Former pro golfer and sportscaster Johnny Miller was on the circuit for 30 years and spent  20 years broadcasting the U.S. Open.  Over time, the outspoken Miller made a few observations about the golfers who came and went on the tour.

One of his thoughts was the “wick theory”, indicating that every player’s wick burns only so long.  

This explanation of behavior can apply to other settings outside of sports:
> In entertainment, stars come and go in music, movies, etc.
> People ride the tide at work, going from “golden girl/boy” when they ace a pet project to the scapegoat when the risks that put them on top cause them to fail
> Politicians are the darlings of their party — until they aren’t
> Popular kids at school tend to run their course too — they are part of the “in crowd” only for a limited time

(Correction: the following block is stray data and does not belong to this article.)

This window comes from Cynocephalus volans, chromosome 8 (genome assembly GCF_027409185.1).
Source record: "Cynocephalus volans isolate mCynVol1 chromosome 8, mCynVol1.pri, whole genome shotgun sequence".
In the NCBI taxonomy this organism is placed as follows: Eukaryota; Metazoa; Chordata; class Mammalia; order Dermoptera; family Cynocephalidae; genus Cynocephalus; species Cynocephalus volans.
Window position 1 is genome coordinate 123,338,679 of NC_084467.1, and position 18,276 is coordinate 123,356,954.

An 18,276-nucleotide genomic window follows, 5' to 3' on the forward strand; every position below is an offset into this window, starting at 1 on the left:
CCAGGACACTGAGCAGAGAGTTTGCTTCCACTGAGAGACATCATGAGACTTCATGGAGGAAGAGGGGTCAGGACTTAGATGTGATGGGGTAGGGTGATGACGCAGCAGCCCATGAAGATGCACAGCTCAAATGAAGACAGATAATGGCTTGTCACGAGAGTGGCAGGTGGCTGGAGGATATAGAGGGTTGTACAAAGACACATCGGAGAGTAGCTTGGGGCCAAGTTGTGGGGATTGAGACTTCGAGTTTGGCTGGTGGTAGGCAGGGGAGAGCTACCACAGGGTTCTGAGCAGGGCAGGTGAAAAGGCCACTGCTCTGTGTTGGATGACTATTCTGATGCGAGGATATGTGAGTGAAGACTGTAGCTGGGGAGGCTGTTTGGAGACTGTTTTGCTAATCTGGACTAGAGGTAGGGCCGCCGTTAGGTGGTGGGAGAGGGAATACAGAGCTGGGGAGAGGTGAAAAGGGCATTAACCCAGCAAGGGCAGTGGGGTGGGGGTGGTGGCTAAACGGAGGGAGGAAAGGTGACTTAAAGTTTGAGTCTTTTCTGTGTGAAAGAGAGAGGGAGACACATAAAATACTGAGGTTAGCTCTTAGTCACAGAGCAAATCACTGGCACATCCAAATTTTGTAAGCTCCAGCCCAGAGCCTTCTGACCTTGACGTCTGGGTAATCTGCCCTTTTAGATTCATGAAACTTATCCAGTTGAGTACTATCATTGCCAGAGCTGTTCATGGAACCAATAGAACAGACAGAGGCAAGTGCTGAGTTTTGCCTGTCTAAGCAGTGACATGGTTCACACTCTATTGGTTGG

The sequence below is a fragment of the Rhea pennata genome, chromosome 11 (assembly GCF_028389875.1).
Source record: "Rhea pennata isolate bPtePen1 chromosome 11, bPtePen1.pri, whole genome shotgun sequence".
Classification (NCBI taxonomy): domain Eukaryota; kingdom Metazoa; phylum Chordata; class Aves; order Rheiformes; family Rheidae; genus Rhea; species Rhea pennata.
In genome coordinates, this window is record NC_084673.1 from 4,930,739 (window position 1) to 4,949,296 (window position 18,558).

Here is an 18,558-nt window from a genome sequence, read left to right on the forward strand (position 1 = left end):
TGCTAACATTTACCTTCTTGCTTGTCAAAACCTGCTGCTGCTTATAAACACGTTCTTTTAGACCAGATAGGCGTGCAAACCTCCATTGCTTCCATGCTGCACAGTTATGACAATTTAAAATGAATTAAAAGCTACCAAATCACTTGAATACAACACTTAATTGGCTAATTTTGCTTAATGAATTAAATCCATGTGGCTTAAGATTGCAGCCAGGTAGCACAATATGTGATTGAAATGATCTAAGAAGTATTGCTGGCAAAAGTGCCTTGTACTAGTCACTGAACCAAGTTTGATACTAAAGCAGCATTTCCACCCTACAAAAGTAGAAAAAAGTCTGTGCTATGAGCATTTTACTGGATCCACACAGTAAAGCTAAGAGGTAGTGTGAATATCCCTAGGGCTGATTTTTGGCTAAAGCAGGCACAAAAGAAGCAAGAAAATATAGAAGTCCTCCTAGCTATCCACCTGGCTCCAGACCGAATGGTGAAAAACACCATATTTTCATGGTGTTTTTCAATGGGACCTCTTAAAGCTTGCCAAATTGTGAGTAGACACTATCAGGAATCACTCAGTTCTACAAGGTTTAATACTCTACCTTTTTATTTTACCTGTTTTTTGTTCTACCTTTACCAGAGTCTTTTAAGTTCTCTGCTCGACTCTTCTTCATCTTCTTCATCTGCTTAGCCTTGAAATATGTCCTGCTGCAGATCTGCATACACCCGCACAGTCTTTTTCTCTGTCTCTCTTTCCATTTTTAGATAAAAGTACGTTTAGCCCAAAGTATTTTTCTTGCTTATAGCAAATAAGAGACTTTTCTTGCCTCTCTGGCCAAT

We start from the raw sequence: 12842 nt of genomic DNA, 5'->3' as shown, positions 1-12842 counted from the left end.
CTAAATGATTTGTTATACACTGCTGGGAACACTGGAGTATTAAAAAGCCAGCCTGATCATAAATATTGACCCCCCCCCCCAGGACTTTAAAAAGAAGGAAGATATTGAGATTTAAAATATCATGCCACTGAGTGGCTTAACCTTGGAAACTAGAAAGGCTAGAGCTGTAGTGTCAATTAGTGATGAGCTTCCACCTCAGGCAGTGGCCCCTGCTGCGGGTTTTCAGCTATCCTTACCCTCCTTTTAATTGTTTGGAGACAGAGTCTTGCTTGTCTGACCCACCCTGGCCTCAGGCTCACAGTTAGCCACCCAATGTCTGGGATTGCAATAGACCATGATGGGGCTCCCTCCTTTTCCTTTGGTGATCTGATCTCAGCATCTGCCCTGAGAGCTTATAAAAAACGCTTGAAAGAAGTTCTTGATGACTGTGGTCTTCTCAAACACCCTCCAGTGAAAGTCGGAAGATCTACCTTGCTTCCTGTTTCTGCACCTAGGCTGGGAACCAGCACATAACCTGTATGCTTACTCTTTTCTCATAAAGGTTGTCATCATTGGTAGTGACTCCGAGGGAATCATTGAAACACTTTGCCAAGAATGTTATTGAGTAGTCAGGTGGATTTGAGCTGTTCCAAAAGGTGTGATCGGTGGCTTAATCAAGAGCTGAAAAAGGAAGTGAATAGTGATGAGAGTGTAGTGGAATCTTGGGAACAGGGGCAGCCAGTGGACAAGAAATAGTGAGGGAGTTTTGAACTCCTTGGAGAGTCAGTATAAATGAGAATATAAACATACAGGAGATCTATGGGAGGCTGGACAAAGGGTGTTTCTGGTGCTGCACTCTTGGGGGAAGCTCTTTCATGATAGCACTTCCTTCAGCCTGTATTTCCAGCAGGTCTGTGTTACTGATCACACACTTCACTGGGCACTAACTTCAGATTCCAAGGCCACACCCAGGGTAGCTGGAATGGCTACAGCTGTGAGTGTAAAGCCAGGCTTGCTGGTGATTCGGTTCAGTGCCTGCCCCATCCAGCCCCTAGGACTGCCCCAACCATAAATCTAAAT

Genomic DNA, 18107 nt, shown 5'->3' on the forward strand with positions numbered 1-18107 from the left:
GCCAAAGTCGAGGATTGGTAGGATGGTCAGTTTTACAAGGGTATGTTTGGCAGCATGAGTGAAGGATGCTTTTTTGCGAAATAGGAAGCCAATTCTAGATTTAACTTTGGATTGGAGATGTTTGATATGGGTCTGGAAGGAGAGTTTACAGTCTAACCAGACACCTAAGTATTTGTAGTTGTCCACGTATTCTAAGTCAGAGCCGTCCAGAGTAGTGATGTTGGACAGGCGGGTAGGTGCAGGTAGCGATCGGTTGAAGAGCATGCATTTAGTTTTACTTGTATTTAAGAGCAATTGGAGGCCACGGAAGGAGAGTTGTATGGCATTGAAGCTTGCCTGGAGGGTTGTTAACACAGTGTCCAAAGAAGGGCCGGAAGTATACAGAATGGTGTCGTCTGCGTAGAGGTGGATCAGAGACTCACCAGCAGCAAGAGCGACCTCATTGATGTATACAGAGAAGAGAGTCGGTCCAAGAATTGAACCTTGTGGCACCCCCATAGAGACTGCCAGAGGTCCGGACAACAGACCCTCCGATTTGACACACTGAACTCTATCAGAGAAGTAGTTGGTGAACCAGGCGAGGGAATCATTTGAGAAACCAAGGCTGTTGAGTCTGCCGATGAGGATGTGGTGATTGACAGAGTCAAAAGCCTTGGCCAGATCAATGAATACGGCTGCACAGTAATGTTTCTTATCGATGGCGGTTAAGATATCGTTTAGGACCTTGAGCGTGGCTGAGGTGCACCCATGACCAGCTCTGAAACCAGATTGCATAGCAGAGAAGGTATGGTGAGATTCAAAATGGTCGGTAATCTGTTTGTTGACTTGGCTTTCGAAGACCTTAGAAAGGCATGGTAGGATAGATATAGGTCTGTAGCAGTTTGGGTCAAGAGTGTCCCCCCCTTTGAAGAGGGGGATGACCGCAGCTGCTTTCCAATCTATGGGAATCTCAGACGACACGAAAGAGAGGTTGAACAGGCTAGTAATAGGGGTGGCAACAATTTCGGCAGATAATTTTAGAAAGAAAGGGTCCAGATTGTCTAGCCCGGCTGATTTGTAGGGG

> Celebrity chefs and/or their dishes are in high demand for short spurts of time until the next person’s star rises
> Fashion designers are copied and sought after for brief periods before the stars want something different

Think about the wick in your career or your industry.  If it will only burn for so long, how can you take advantage of that brightness to do something that will let the light continue to shine after you move on?

— beth triplett
leadershipdots.blogspot.com
@leadershipdots
leadershipdots@gmail.com


Quoted in Haney shoots straight on Tiger by Teddy Greenstein, Chicago Tribune, June 6, 2014, p. 6

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